Apache chrooting made simple
Please note that this feature is still experimental. Make sure it works as you expect if you intend to use it in production.
Starting with v1.6 mod_security includes support for Apache chrooting. Chrooting is a process of confining an application into a special part of the file system, sometimes called the "jail". Once the chroot call is performed, the application can no longer access what lies outside the jail. Only the root user can escape the jail, and a vital part of the chrooting process is not allowing anything root related (root processes or suid root binaries) inside the jail. The idea is that if an attacker manages to break in through the web server he won't have much to do because he, too, will be in jail, with no means to escape.
Applications do not have to support chrooting. Any application can be chrooted using the chroot binary. The following line:
chroot /chroot/apache /usr/local/web/bin/apachectl start
will start Apache but only after replacing the file system with what lies beneath /chroot/apache.
Unfortunately, things are not as simple as this. The problem is that applications typically require shared libraries, various files, and other binaries to function properly. So, to make them function you must make copies of required files and make them available inside the jail. This is no easy task (take a look at http://penguin.epfl.ch/chroot.html for detailed instructions on how to chroot an Apache web server).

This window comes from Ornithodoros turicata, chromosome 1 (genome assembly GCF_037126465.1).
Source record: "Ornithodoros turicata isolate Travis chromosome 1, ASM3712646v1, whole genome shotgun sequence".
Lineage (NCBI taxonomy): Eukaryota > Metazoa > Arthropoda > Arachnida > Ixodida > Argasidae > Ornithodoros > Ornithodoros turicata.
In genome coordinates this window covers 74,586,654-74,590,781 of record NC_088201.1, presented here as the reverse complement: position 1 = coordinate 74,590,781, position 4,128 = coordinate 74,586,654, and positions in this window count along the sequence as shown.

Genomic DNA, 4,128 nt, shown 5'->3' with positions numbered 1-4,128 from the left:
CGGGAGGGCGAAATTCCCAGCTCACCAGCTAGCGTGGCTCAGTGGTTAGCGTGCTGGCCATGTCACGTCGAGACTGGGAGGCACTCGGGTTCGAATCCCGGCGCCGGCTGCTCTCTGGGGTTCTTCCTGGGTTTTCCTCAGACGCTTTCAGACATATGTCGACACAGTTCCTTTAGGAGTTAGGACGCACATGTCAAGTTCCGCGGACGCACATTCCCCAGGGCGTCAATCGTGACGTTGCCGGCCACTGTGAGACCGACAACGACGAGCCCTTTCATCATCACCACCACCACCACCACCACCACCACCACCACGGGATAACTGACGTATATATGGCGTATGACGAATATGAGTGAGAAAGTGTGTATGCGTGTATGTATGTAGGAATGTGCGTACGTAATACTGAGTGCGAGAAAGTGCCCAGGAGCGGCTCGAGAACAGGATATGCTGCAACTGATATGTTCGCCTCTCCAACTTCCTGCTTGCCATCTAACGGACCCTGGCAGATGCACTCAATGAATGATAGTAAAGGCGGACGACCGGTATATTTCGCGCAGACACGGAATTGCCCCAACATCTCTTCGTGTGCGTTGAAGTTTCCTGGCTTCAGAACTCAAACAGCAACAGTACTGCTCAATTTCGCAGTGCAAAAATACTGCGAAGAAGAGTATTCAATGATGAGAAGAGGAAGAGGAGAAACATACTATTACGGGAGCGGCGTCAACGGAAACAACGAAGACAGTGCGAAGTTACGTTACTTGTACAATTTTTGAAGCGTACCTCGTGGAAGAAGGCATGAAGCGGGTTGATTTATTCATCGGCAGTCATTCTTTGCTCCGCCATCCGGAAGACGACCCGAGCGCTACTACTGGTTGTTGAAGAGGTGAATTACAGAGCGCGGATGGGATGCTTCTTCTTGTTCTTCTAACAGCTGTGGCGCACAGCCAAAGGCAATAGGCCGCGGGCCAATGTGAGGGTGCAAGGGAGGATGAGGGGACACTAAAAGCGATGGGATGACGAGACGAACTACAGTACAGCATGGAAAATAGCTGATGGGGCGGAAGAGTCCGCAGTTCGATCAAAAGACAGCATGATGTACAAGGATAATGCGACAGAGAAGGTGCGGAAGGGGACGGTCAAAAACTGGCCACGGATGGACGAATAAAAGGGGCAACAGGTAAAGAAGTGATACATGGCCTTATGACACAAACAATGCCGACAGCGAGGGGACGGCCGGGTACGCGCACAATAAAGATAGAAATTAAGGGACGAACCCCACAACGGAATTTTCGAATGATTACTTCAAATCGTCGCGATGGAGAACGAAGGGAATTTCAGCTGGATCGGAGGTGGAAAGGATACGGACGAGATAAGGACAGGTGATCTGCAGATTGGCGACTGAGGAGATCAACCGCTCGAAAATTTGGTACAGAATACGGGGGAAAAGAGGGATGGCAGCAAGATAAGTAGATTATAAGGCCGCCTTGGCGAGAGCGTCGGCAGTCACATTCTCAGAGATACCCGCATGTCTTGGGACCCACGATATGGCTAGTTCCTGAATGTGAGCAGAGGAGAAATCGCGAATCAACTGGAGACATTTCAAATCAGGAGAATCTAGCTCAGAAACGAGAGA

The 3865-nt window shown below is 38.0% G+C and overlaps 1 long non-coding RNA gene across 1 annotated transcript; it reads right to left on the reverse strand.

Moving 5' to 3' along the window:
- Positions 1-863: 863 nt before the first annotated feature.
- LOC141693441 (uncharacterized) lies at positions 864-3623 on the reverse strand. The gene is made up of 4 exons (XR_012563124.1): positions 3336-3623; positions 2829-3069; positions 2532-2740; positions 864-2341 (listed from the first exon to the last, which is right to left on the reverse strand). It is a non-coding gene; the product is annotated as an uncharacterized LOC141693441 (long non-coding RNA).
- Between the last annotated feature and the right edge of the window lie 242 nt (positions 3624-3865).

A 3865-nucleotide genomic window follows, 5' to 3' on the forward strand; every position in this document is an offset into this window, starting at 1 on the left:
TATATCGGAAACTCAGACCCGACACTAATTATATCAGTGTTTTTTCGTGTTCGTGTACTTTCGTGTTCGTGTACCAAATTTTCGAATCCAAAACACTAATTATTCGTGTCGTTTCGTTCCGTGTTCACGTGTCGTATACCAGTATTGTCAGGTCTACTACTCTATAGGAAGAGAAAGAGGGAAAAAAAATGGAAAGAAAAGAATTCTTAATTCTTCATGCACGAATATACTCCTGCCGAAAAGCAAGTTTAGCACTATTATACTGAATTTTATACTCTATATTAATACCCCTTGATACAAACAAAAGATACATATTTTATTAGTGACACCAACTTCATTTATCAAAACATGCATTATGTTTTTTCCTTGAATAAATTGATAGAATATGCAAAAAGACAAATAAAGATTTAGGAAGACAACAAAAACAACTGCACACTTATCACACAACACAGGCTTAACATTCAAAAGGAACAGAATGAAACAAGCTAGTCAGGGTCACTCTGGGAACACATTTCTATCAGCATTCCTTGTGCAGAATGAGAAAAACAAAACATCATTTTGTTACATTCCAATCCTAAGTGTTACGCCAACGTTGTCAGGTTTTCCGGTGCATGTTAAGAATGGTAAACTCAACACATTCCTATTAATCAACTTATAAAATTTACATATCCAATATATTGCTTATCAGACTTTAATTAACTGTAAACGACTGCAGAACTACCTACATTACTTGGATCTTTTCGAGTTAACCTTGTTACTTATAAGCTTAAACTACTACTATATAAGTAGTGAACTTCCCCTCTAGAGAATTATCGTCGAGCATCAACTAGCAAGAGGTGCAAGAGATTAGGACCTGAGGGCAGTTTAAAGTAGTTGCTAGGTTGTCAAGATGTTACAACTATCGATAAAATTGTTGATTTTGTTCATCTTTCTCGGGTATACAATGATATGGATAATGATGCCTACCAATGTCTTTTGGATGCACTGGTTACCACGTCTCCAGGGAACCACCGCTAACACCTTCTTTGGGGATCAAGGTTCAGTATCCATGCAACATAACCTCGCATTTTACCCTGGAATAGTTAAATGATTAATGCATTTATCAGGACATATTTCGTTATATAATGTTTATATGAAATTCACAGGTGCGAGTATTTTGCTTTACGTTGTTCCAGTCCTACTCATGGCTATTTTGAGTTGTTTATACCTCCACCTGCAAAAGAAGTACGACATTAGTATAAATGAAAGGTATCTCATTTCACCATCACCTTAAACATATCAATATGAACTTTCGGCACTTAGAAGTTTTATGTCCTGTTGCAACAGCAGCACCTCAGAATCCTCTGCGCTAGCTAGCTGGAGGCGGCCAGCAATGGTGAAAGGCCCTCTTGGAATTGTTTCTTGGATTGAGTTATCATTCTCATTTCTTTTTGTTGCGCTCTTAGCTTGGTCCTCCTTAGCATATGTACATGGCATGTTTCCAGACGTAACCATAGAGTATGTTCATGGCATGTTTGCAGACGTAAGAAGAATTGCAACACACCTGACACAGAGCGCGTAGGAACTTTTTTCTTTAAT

The mod_security way
While I was chrooting an Apache the other day I realised that I was bored with the process and I started looking for ways to simplify it. As a result, I built the chrooting functionality into the mod_security module itself, making the whole process less complicated. With mod_security under your belt, you only need to add one line to the configuration file:
and your web server will be chrooted successfully.
Apart from simplicity, mod_security chrooting brings another significant advantage. Unlike external chrooting (mentioned previously) mod_security chrooting requires no additional files to exist in jail. The chroot call is made after web server initialisation but before forking. Because of this, all shared libraries are already loaded, all web server modules are initialised, and log files are opened. You only need your data in jail.
There are some cases, however, when you will need additional files in jail, and that is if you intend to execute CGI scripts or system binaries. They may have their own file requirements. If you fall within this category then you need to proceed with the external chroot procedure as normal but you still won't have to think of the Apache itself.
Required module ordering for chroot support
As mentioned above, the chroot call must be performed at a specific moment in Apache intialisation, only after all other modules are initialised. This means that mod_security must be first on the list of modules. To ensure that, you will probably need to make some changes to module ordering, using the following configuration directives:
The first directive clears the list. You must put mod_security next, followed by all other modules you intend to use (except http_core.c, which is always automatically added and you do not have to worry about it). You can find out the list of built-in modules by executing the httpd binary with the -l switch: